Logo of Phnom Penh Post newspaper Phnom Penh Post - Final MIA operation takes off

Final MIA operation takes off

Final MIA operation takes off

The US military this week launched their final MIA search mission in Cambodia,

with a 50-man team flying in from Thailand.

Using three UH-60 Black Hawk

helicopters, the team will spend around 30 days investigating eight cases of US

servicemen who went missing in action during the Indochina war.

The

searches will take place in Kompong Thom, Kompong Cham and Siem Reap provinces,

with three of the cases being aircraft crash sites, the other five are of

American military personnel who went missing while on foot.

The US

personnel and helicopters will be unarmed but will be protected against attacks

by Khmer Rouge guerrillas or bandits by a squad from the Royal Cambodian Armed

Forces.

The mission is the last of nine conducted in the country since

Detachment Four of the Joint Task Force - Full Accounting was set up at the US

Embassy in Phnom Penh in February 1992.

The team has investigated 39

cases in all, involving 78 individuals, though has only been able to recover and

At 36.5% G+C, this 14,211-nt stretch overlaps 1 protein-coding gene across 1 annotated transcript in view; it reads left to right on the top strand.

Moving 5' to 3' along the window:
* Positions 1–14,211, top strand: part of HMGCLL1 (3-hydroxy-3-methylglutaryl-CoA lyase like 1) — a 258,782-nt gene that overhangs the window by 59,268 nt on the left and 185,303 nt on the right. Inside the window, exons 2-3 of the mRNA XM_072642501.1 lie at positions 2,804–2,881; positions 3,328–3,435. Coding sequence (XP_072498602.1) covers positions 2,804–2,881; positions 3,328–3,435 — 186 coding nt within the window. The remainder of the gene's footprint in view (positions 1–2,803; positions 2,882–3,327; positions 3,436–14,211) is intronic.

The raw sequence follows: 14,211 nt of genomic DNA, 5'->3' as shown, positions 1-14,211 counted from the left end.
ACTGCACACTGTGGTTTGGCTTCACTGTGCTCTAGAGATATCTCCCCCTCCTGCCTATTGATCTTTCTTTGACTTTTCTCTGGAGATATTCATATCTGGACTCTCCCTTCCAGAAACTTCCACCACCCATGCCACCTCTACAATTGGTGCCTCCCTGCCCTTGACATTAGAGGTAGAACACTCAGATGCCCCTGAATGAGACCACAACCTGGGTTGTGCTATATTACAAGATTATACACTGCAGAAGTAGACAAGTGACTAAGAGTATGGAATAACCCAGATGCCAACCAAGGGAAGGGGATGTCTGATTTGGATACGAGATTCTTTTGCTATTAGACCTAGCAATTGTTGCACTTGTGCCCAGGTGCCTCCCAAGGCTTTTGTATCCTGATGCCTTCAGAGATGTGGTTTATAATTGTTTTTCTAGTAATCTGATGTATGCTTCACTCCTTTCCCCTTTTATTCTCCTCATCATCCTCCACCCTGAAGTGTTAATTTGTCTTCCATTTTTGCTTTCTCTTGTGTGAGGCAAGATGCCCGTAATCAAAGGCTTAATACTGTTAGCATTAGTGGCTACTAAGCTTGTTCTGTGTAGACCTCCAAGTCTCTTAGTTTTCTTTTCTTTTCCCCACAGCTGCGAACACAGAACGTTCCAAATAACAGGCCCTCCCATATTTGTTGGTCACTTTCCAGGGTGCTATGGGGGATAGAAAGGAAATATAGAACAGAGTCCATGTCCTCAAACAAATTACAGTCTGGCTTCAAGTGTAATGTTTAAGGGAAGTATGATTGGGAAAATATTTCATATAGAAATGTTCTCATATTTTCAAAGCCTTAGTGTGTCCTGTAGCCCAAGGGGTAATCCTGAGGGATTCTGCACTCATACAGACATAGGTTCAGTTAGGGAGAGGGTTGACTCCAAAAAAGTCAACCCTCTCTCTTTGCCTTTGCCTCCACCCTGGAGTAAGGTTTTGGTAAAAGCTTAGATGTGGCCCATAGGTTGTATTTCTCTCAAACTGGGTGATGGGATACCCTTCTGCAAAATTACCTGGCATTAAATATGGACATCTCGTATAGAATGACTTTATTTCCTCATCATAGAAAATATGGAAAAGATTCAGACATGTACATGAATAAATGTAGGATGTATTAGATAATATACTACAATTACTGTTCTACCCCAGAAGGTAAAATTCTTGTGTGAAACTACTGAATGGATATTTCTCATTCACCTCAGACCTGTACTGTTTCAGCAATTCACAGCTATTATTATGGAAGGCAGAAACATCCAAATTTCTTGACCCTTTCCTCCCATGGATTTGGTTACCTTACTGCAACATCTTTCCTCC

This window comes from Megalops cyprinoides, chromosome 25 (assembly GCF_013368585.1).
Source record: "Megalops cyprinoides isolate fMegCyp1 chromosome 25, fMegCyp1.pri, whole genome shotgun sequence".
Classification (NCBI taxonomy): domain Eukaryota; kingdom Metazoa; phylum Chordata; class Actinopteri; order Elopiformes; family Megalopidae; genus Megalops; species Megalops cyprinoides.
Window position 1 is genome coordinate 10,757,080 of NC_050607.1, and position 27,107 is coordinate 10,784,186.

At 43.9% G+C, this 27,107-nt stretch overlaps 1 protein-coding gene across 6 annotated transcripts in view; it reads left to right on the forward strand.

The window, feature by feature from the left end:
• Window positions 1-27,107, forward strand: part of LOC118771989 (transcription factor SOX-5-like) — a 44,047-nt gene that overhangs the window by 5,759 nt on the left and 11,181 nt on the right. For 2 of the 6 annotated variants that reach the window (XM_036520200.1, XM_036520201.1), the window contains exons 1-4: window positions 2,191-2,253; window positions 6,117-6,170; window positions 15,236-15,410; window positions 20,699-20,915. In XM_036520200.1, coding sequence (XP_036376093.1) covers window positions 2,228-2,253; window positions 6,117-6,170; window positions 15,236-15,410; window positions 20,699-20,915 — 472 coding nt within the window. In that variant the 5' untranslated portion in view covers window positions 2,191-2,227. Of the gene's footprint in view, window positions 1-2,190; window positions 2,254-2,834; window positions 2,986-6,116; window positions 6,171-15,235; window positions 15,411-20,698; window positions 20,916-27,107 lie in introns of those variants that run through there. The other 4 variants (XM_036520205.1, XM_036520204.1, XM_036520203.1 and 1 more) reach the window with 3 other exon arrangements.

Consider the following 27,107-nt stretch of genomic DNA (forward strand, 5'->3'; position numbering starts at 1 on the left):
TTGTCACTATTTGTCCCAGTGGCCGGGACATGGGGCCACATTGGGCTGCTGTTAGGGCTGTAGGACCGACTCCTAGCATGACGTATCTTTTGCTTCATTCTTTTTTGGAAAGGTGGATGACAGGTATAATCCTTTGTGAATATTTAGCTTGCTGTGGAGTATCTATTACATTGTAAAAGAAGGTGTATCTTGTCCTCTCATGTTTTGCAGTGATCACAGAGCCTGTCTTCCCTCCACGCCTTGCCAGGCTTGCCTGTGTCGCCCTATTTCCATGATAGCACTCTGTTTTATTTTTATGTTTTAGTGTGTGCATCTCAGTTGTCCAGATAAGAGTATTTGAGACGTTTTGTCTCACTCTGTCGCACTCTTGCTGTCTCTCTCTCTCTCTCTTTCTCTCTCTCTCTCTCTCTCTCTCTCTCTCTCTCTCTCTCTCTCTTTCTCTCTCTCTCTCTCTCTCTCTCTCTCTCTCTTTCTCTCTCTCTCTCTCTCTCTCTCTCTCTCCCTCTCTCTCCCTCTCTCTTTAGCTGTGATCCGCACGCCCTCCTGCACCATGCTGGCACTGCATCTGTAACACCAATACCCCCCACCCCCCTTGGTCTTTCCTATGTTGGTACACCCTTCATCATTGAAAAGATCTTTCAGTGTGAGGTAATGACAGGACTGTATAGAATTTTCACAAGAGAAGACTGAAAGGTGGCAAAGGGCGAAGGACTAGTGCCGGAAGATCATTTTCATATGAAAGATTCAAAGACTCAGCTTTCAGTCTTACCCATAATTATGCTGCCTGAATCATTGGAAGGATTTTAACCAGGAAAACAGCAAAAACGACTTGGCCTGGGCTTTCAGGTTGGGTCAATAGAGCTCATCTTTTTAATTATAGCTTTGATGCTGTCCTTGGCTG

positively identify the remains of three missing Americans, a reporter and two

servicemen.

The commander of the team, US Air Force Major Tony Lowe, said

the searches are a pains-taking operation and admits: "It is like looking for a

needle in a haystack."

But he said the missions have comforted the

families of the missing by providing them with more information about what

happened to their loved ones.

Major Lowe was also full of praise for the

Cambodian governments for their cooperation with the search. He said:"We are

receiving excellent support, I don't know how it could have been better."

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